Horowitz went to Sweden in the fall of 1962 where he began writing The Free World Colossus, his most influential leftist book. In the fall of 1963 he moved to England where he went to work for the Bertrand Russell Peace Foundation and became a protege of the Polish Marxist biographer of Trotsky, Issac Deutscher, and Ralph Miliband, an English Marxist whose sons went on to become leaders of the British Labour Party. While in England Horowitz also wrote Shakespeare: An Existential View, which was published by Tavistock Books. Under the influence of Deutscher, he also wrote Empire and Revolution: A Radical Interpretation of Contemporary History, 1969.

In 1967, Horowitz returned to the U.S. to join the staff of Ramparts Magazine, which had become a major cultural influence on the left. In 1969 he and Peter Collier, who became his lifelong friend and collaborator, took over the editorship of the magazine. Collier and Horowitz left Ramparts in 1973 to write three best selling dynastic biographies: The Rockefellers: An American Dynasty (1976); The Kennedys: An American Dream (1984); and The Fords: An American Epic (1987).

During these years Horowitz wrote two other books, The Fate of Midas, a collection of his Marxist essays and The First Frontier, a book about the creation of the United States. Following the murder of his friend Betty van Patter by the Black Panther Party in December 1972 and the victory of the Communists in Indo-China, which led to the slaughter of millions of Asians, Horowitz and Collier had second thoughts about their former comrades and commitments. In 1985 they published a cover story in the Washington Post called "Lefties for Reagan," announcing their new politics and organized a Second Thoughts Conference in Washington composed of former radicals. Four years later they published a book of the articles they had written about their new perspective and themovement they had left which they called Destructive Generation.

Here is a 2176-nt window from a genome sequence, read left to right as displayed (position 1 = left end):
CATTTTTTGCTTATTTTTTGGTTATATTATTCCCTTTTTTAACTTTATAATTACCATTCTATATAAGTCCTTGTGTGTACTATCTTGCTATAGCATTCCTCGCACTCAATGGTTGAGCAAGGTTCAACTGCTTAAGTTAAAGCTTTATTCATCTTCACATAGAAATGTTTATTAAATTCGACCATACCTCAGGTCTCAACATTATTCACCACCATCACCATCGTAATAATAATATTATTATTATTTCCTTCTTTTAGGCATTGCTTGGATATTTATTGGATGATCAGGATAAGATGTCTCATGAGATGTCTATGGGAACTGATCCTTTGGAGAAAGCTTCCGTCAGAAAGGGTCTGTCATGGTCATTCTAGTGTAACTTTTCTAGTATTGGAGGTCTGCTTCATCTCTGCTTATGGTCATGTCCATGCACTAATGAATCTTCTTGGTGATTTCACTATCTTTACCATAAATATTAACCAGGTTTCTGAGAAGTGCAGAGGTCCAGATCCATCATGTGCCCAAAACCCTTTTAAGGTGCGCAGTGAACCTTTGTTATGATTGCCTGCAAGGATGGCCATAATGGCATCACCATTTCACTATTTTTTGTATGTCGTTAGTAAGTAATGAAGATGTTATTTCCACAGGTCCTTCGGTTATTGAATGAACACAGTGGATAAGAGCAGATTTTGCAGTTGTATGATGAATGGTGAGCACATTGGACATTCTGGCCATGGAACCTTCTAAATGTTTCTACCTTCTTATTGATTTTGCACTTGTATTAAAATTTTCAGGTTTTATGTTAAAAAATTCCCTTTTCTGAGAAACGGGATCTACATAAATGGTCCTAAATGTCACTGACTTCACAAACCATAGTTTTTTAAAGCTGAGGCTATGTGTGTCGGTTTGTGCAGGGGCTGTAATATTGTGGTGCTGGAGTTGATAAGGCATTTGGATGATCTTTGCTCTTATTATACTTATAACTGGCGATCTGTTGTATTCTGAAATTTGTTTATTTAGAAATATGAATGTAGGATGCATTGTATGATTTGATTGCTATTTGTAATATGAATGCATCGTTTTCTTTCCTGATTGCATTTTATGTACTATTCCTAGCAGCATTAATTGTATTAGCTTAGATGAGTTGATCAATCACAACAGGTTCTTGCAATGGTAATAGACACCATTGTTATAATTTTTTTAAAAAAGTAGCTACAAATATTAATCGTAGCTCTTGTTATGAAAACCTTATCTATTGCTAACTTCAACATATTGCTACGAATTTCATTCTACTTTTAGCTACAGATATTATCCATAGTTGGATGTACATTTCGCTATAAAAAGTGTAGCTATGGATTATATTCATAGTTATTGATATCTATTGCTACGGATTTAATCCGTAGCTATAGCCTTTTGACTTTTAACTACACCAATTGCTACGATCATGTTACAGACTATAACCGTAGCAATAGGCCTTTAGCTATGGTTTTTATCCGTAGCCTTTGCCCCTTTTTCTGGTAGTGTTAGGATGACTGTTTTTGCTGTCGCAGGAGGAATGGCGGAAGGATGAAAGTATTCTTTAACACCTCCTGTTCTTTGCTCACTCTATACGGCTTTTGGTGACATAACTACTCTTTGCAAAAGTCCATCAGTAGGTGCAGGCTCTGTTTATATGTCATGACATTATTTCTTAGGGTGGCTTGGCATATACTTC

In 1997, Horowitz published a memoir, Radical Son(1996), about his journey from the left. George Gilder hailed it as "the first great autobiography of his generation," and others compared the book to Whittaker Chambers' Witness.
In 1988, Horowitz and Collier created The Center for the Study of Popular Culture (the name was changed in 2006 to the David Horowitz Freedom Center) -- to create a platform for his campaigns against the Left and its anti-American agendas. The DHFC is currently supported by over 100,000 individual contributors and publishes FrontpageMagazine.com, which features articles on "the war at home and abroad," and receives approximately a million visitors per month. In 1992, Collier and Horowitz launched Heterodoxy, a print journal which confronted the phenomenon of "political correctness" focusing on the world of academia for the next ten years. In the same year he and film writer Lionel Chewynd created the "Wednesday Morning Club," the first sustained conservative presence in Hollywood in a generation. In 1996 Horowitz created the Restoration Weekend, which for the next two decades feature gatherings of leading conservative political, media and intellectual figures. In 2005 Horowitz created the website,DiscoverTheNetworks.org, an online encyclopedia of the political left, which has influenced the works of a generation of conservative journalists and authors.

With the support of the Center, Horowitz continued his writing about the nature and consequences of radical politics, writing more than a dozen books, including The Politics of Bad Faith (2000), Hating Whitey & Other Progressive Causes (2000), Left Illusions (2003), and The Party of Defeat (2008). His Art of Political War (2000) was described by Bush White House political strategist Karl Rove as "the perfect guide to winning on the political battlefield." In 2004 he published Unholy Alliance, which was the first book about the tacit alliance between Islamo-fascists in the Middle East and secular radicals in the west.

Horowitz has devoted much of his attention over the past several years to the radicalization of the American university. In 2001 he conducted a national campaign on American campuses to oppose reparations for slavery 137 years after the fact as divisive and racist, since the since there were no longer any living slaves and reparations were to be paid and received on the basis of skin color). His book Uncivil Wars (2001) describes the campaign and was the first in a series of five books he would write about the state of higher education.